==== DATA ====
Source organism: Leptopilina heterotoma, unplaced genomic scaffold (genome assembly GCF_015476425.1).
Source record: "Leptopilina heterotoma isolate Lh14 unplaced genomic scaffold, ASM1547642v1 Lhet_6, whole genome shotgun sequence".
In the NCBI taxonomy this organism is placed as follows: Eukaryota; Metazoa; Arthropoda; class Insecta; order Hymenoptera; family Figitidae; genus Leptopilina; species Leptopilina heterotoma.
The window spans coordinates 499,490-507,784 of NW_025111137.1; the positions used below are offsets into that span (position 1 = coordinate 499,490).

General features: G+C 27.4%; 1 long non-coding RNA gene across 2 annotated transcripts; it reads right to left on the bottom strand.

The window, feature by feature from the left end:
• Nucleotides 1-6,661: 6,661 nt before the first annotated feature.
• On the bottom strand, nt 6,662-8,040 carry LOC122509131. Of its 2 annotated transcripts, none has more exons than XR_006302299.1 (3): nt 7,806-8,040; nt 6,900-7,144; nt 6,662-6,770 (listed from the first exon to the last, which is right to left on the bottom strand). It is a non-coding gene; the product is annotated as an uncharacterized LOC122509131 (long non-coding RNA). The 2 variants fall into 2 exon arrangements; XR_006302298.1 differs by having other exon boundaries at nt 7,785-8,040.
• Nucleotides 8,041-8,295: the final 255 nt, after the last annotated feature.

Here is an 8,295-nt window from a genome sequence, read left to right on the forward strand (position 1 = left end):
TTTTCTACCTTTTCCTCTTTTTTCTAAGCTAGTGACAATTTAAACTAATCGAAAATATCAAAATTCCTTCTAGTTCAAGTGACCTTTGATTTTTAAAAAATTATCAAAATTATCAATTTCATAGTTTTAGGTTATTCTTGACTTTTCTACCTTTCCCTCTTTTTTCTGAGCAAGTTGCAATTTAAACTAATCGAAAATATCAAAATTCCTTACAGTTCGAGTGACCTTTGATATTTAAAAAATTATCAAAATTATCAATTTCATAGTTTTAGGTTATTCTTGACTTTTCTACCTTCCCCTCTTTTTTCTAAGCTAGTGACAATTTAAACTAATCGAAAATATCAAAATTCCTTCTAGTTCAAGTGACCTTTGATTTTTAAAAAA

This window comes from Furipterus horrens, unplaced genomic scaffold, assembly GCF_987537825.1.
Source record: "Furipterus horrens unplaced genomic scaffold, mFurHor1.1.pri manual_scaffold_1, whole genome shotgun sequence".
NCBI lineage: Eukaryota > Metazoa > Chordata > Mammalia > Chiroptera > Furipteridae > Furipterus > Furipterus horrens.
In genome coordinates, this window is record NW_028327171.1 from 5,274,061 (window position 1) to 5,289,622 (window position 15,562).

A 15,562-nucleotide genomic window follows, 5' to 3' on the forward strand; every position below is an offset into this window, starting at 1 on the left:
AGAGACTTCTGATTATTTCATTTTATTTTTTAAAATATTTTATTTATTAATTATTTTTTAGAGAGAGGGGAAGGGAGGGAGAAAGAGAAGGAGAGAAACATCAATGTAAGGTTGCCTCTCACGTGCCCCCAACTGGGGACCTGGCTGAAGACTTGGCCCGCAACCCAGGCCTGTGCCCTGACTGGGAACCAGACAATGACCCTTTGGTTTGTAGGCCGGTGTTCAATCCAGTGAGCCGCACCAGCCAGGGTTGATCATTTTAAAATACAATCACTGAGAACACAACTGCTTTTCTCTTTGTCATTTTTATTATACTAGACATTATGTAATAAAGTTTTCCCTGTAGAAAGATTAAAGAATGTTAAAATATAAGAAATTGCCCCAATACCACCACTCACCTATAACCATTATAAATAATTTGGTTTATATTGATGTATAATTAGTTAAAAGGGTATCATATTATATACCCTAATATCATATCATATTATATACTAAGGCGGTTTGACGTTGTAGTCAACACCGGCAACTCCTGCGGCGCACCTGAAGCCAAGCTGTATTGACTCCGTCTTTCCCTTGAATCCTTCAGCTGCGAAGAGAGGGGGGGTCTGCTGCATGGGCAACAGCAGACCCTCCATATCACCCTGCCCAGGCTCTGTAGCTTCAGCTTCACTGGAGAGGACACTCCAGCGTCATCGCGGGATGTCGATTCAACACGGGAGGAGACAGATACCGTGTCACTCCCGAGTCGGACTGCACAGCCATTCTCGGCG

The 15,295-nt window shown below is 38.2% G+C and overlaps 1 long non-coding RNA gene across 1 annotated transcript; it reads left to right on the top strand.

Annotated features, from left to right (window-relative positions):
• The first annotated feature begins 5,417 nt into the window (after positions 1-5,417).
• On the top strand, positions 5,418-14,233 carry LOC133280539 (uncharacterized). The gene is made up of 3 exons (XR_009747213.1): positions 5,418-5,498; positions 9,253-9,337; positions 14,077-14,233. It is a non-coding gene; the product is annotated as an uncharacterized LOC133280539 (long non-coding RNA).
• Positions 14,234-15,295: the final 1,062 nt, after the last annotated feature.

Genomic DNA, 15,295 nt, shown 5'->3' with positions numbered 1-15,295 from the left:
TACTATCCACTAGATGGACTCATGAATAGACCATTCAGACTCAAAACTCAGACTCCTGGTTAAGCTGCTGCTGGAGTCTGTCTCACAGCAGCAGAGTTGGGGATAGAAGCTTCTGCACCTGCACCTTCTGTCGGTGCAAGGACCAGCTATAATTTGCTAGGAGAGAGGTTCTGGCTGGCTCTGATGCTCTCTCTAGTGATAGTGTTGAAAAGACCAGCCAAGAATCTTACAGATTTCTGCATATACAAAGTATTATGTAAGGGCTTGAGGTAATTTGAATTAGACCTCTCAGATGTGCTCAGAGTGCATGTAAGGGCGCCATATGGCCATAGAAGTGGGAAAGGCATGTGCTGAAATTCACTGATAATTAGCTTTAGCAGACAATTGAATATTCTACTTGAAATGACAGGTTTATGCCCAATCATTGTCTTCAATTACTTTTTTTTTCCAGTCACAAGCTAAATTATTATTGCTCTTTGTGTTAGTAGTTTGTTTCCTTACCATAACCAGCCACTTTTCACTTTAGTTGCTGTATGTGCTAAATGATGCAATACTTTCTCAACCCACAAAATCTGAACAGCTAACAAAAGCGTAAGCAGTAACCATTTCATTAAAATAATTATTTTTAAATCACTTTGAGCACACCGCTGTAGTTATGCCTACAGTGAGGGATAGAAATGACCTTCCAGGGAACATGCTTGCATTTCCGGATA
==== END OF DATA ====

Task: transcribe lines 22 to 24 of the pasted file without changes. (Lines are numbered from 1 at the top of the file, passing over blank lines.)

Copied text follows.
• Positions 14,234-15,295: the final 1,062 nt, after the last annotated feature.

Genomic DNA, 15,295 nt, shown 5'->3' with positions numbered 1-15,295 from the left:
TACTATCCACTAGATGGACTCATGAATAGACCATTCAGACTCAAAACTCAGACTCCTGGTTAAGCTGCTGCTGGAGTCTGTCTCACAGCAGCAGAGTTGGGGATAGAAGCTTCTGCACCTGCACCTTCTGTCGGTGCAAGGACCAGCTATAATTTGCTAGGAGAGAGGTTCTGGCTGGCTCTGATGCTCTCTCTAGTGATAGTGTTGAAAAGACCAGCCAAGAATCTTACAGATTTCTGCATATACAAAGTATTATGTAAGGGCTTGAGGTAATTTGAATTAGACCTCTCAGATGTGCTCAGAGTGCATGTAAGGGCGCCATATGGCCATAGAAGTGGGAAAGGCATGTGCTGAAATTCACTGATAATTAGCTTTAGCAGACAATTGAATATTCTACTTGAAATGACAGGTTTATGCCCAATCATTGTCTTCAATTACTTTTTTTTTCCAGTCACAAGCTAAATTATTATTGCTCTTTGTGTTAGTAGTTTGTTTCCTTACCATAACCAGCCACTTTTCACTTTAGTTGCTGTATGTGCTAAATGATGCAATACTTTCTCAACCCACAAAATCTGAACAGCTAACAAAAGCGTAAGCAGTAACCATTTCATTAAAATAATTATTTTTAAATCACTTTGAGCACACCGCTGTAGTTATGCCTACAGTGAGGGATAGAAATGACCTTCCAGGGAACATGCTTGCATTTCCGGATA